Wednesday, 23 December 2009

On writing

I've been rediscovering a couple of favourite books lately.. Although I do have a tendency to stick with a few staple writers and perhaps don't allow myself to discover something new as often as I should, I'm all for re-reading books, and certainly for me the feeling of engaging with a book you loved the first time and have since forgotten is something I like quite a lot. The books in question are rather different on the surface yet perhaps are not all that different when considering them a little further. First up is Mrs Dalloway, seen by many as Virginia Woolf's masterpiece, an ongoing prose stream of consciousness, striving to uncover the human condition through the thoughts and emotions of a small group of characters. At its core Woolf explores the difficulties of communication and the profound effects of memories and the passing of time. The second is J.D. Salinger's couplet of short stories, Franny and Zooey. Most famous for The Catcher in the Rye, Franny and Zooey focuses on the youngest of seven children of the Glass family, a family Salinger has written numerous short stories about, and who, coincidentally, provided rather a heavy influence for Wes Anderson's film The Royal Tenenbaums (not as original as you think). This short novella is heavy with dialogue and once again describes the difficulties language has of communicating inner feelings and emotions, and also discusses the meaning of spirituality. The first part in particular is a rather poignant vignette of a couple growing ever distant, conveyed by Salinger through simple and fragmented dialogue that allows us to witness the deterioration of their closeness.

Writing often influences and informs my own work and these two books seem incredibly relevant to me right now, and perhaps this is why I've picked them up of the shelf again. Woolf's ideas of the transience of time and the significance of fragments of memory have certainly been feeding into my recent work, and the attempt by both authors to highlight the limitations of language when trying to truly express oneself is something I feel I am attempting to convey in fragmenting and distorting images.. It's almost a sensory experience that I'm trying to depict, a feeling of nostalgia or intimacy that you can't quite pin down, trying to remove the image without losing the sense of what is felt. For me it's like listening to music - a lot of the time for me the lyrics are secondary to the melodies and textures of the sound, which often stir up more feeling and emotion in me than the direct images being sung aloud by the singer.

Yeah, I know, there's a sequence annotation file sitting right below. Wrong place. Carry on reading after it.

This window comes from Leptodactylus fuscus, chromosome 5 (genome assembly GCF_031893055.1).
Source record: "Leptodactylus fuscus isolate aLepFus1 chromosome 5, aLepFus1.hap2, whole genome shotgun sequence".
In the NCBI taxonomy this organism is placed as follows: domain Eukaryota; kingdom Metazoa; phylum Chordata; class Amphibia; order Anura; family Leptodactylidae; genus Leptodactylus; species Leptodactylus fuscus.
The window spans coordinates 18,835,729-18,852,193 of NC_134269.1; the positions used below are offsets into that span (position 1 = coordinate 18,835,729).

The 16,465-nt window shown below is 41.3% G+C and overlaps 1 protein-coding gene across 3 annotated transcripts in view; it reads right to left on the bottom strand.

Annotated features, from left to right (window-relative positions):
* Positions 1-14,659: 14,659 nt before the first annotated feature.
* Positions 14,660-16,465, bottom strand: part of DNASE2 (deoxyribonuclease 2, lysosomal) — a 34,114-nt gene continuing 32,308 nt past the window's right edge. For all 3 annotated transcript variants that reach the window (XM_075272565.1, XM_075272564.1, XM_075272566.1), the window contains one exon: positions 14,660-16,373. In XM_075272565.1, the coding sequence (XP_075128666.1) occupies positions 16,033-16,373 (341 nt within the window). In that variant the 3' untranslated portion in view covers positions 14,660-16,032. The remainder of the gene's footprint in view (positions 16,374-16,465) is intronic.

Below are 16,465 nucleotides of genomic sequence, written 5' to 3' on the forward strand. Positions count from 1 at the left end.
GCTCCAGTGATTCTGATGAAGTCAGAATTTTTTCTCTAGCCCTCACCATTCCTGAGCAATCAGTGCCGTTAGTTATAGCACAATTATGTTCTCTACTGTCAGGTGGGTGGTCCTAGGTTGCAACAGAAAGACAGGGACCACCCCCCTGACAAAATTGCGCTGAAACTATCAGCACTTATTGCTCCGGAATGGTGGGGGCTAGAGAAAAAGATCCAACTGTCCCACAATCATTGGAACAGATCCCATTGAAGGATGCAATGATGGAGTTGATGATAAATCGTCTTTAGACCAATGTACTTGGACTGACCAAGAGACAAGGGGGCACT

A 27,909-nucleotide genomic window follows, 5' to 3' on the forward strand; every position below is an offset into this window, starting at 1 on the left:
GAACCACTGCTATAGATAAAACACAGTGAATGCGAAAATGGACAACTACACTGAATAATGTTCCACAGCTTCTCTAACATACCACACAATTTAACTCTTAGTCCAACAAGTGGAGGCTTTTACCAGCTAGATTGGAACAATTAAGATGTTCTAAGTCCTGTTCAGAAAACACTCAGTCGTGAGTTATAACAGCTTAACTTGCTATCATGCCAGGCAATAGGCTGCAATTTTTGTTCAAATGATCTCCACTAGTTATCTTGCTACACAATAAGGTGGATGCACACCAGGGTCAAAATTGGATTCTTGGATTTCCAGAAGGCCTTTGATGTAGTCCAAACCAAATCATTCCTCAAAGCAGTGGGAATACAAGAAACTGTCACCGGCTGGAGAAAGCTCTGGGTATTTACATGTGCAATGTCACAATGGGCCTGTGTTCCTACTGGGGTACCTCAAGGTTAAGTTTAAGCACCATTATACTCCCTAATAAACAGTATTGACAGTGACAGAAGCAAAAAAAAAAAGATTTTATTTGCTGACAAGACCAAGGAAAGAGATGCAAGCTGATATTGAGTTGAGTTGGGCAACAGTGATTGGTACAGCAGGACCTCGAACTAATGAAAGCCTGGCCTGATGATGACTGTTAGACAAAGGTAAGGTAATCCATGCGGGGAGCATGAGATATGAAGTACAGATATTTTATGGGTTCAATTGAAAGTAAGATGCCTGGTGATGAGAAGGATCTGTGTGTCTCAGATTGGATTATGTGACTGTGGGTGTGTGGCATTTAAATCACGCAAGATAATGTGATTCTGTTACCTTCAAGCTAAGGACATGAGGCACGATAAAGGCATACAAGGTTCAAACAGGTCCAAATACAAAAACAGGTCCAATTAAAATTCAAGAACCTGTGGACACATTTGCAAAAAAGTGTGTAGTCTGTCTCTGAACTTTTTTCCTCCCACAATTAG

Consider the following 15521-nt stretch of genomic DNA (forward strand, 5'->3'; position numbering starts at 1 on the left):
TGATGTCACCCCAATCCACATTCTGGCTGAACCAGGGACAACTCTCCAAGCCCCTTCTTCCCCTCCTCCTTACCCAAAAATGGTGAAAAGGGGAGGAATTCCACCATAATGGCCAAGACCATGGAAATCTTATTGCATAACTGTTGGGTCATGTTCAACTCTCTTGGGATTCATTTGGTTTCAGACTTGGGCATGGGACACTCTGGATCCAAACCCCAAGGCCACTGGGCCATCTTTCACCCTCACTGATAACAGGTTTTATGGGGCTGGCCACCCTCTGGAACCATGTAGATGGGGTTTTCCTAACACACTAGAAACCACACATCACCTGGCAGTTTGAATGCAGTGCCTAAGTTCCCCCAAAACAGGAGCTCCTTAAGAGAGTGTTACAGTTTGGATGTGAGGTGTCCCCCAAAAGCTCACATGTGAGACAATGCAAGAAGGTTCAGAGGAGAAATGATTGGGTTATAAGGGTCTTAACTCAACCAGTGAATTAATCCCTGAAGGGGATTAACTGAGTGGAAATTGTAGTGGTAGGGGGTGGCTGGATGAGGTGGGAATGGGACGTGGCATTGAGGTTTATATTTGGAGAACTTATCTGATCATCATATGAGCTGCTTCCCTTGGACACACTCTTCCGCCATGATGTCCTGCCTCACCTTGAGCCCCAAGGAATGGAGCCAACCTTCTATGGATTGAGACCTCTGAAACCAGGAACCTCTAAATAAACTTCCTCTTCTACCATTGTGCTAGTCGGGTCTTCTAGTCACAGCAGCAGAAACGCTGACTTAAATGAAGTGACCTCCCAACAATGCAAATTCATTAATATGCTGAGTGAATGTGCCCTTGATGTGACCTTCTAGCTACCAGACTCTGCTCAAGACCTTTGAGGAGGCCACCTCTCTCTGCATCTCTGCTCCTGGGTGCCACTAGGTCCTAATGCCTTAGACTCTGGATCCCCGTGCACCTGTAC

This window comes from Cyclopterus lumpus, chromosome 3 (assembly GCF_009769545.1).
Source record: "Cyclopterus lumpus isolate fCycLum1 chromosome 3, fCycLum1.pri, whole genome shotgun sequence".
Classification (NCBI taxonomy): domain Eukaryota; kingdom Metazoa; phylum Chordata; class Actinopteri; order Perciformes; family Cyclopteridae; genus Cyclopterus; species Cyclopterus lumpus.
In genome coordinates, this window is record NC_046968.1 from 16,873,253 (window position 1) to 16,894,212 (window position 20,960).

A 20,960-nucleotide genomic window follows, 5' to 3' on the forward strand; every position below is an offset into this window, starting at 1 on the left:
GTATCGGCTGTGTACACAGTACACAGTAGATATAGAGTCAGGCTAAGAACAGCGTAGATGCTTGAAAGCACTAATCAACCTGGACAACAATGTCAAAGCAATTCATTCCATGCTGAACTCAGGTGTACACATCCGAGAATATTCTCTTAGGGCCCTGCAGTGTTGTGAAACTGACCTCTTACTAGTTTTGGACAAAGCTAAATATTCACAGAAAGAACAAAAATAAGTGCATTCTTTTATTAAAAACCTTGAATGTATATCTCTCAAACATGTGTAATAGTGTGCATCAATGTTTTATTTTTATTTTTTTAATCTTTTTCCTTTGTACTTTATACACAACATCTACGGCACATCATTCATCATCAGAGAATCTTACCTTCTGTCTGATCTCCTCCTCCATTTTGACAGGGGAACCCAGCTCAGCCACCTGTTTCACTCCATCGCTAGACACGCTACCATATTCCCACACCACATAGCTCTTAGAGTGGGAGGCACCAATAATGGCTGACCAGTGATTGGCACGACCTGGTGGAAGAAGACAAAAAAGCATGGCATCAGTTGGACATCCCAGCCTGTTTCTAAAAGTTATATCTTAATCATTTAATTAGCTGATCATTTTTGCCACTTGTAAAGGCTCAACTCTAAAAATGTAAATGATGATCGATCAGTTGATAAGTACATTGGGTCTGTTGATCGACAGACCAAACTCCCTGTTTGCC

I'm hoping to make a short film in the near future and finally use my ancient cinefilm camera and projector. I'm sure Woolf and Salinger's writing will be somewhere in the back of my mind when it happens.

Tuesday, 8 December 2009

All that glitters

So, Richard Wright has won the Turner Prize. Despite my ardent support for Roger Hiorns (in my case still the rightful winner) I had a feeling Wright would swoop in and take it. Wright's piece, a giant wall painting in gold leaf, is incredibly intricate and painstakingly executed and yes, its beauty is undeniable. However I still can't get past the fact that, for me, it didn't really work in the space it sat in, and it wasn't an immersing awe-inspiring experience that everyone was claiming it to be. Admittedly Hiorns' offering wasn't necessarily as spectacular on first sight but I felt that his work contained a quiet beauty, the atomised jet engine creating a beautiful, desolate landscape that spoke of modern world materiality and that was a timely reminder of how everything eventually returns to dust. I do feel that Hiorns was let down by the fact that his most breathtaking work was half an hour away in a dilapidated flat in Elephant and Castle, sitting unaware to anyone that didn't take the time to watch the artist videos at the end. It would be nice to think that the judges took Seizure, arguably the most exciting and original art piece to be made in years, into consideration, however if they did then how did he not win? Perhaps, and this is probably just a cynical presumption, they wanted to reward the piece that showed most 'skill' in an attempt to save the prize from the many of the public and media's perception of pretentious joke (anyone else blame Martin Creed?)... That or certain members of the judging panel had a slightly predisposed bias..

Anyway, I shouldn't take away from Wright's achievement, his work has appealed to many and certainly is magnificent in its own right. It just so happened that he wasn't all my cup of tea.